Central America's swing toward democracy: analysts doubt it will last
At first glance, it would seem that the wave of democracy that has swept three military rulers out of power in South America in the last two years has moved north. Two Central American countries -- Honduras and Guatemala -- have elected civilian presidents recently. The democratic natures of those elections have been attested to delegations of international observers. These elections follow the installation last year of a civilian government in another Central American nation, El Salvador.Skip to next paragraph
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But longtime observers of the region, including Western diplomats and North and Central American political analysts, have serious doubts that truly democratic regimes can emerge and survive in most of Central America. An exception is democratic Costa Rica, where land, and therefore power, has historically been held by a large class of farmers.
In countries where political, economic, and social power is concentrated tightly in the hands of a few, it is hard for any real democracy, which must at least partially reflect the interests of the many, to take hold.
Honduras and El Salvador are allies of the United States, and Guatemala is soon to become one. The Reagan administration hopes that US economic and military assistance will help consolidate its newly elected allied governments and usher in a new era of democracy in the region.
The elections are seen by the Reagan administration as moral victories over Sandinista-ruled Nicaragua. Despite receiving somewhat qualified approval from other groups of international observers, elections there last November were dismissed as a charade by the US government.
After the Sandinistas came to power in 1979 they insisted on keeping most of the power. They were concerned that political democracy would allow the old upper classes to take over. But most diplomatic observers in Nicaragua say that the Sandinistas have become increasingly nondemocratic out of a desire to maintain power for power's sake. US pressure may have played a part in moving Nicaragua toward the concentration of political power in the hands of the Sandinista elite.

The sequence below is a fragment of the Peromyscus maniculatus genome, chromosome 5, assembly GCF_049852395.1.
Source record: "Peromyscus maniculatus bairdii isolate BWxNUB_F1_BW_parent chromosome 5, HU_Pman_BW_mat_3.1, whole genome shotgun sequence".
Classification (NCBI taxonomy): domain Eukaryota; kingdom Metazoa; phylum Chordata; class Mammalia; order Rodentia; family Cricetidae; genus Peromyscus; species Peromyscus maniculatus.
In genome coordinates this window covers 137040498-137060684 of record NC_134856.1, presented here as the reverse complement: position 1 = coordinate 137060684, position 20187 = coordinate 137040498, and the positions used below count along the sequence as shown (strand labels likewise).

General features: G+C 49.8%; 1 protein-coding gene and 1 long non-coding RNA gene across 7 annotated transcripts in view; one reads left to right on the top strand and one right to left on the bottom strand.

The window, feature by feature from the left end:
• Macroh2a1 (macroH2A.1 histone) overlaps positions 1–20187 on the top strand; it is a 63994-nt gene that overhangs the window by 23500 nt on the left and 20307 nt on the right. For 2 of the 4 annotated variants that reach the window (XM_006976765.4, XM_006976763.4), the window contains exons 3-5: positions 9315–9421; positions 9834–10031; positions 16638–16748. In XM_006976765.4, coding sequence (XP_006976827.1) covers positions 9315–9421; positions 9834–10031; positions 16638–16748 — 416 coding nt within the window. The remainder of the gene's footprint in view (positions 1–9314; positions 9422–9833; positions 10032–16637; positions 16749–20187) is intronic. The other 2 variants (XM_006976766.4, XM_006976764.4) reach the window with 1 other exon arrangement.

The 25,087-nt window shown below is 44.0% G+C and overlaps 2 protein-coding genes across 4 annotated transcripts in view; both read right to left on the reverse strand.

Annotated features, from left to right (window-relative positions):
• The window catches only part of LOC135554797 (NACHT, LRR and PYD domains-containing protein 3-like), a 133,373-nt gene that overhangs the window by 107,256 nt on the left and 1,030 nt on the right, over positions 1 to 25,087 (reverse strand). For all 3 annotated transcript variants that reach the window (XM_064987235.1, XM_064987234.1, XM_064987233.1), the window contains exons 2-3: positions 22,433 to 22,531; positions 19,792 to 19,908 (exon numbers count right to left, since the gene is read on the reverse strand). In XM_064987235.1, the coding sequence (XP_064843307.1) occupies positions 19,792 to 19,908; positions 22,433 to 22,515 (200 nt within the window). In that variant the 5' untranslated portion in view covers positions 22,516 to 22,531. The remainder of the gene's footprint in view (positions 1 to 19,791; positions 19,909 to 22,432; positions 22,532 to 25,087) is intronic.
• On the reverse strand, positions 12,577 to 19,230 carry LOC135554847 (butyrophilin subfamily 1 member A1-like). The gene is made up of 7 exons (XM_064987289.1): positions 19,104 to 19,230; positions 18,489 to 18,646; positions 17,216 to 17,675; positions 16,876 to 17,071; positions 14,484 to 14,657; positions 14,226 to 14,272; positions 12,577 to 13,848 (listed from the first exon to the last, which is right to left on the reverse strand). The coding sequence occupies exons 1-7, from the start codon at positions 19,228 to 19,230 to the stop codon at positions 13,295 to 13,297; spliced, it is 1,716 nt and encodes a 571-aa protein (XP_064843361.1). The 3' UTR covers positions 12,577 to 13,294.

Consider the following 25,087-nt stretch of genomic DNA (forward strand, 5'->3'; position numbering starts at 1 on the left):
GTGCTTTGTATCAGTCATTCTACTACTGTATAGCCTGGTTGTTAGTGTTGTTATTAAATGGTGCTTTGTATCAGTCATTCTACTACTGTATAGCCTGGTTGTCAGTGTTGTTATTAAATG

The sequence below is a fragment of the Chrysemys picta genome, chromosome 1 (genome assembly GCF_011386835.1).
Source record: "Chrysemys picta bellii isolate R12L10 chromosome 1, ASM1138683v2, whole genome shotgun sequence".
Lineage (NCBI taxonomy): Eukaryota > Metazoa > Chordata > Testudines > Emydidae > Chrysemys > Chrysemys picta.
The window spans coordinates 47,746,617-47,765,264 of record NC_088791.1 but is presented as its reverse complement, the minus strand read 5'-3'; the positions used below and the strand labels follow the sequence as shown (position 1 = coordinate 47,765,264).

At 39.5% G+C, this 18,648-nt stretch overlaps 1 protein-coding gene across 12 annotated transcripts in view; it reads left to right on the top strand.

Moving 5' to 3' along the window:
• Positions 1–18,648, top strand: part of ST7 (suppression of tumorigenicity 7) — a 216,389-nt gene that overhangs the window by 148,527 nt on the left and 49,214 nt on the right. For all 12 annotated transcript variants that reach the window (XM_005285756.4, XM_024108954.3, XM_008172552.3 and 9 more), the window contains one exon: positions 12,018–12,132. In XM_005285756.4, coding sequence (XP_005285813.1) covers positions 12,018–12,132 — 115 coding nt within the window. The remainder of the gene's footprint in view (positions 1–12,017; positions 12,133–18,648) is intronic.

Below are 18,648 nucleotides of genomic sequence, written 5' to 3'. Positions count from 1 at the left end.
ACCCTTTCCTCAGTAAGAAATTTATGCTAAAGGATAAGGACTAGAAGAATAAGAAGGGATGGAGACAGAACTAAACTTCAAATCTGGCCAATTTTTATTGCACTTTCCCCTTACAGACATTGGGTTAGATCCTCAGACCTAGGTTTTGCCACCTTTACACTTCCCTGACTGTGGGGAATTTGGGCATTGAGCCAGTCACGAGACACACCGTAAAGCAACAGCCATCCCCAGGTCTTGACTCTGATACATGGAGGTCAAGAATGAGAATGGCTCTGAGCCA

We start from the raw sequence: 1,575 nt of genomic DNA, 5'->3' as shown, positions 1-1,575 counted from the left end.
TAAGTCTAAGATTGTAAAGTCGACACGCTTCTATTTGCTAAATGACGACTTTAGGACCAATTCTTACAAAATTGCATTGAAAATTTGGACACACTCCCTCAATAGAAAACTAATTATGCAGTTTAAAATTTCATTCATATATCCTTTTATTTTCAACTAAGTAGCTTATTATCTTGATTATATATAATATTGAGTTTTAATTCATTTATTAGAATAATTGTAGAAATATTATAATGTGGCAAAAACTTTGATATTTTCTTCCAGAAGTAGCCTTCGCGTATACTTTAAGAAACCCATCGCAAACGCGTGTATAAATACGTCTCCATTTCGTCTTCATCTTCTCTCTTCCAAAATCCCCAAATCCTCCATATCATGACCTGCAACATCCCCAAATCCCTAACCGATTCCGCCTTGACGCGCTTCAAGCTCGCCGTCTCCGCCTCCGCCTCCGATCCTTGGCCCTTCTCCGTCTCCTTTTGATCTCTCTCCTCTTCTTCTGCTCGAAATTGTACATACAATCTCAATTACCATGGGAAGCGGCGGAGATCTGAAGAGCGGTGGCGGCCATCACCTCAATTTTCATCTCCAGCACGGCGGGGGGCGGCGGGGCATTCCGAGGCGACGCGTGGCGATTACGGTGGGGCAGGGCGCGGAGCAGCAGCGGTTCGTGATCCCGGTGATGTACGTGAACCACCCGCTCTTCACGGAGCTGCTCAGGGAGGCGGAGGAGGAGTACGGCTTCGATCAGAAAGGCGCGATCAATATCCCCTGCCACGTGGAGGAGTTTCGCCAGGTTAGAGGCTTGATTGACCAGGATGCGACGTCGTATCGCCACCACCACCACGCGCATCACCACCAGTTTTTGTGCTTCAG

But, observes one Western diplomat here, ``What kind of societal consensus can exist in countries so divided by social problems, as here in Central America? What kind of consensus do the Indians of Chichicastenango share with the governing classes of Guatemala City?''
If these dominant groups in Guatemala City, or for that matter in Tegucigalpa or El Salvador, have held free elections at all, it is in large part a result of the insistence of the Reagan administration, according to analysts in both Washington and the region.
The Reagan administration realizes that in order for Congress to consent to fund conservative, anti-Sandinista, pro-US governments in Central America, these governments must at least ``appear to be democratic.''
In the end, most observers in the region say, whether or not the voting on election day is democratic, it is the dominant powers, the upper classes, the Army, and the US Embassy that call the shots.
Those Central Americans most critical of the recent elections point out that the range of acceptable candidates is a very narrow one. They say that the major candidates are chosen by a small group of powerful people. The only candidates allowed to run, they say, are those that the dominant groups in these countries, such as the Army and business, feel will not seriously affect their interests.
Once a candidate is elected, critics say, he will be able to make some reforms. But he will be unable to make essential changes which will take the basic power away from the minority that has it.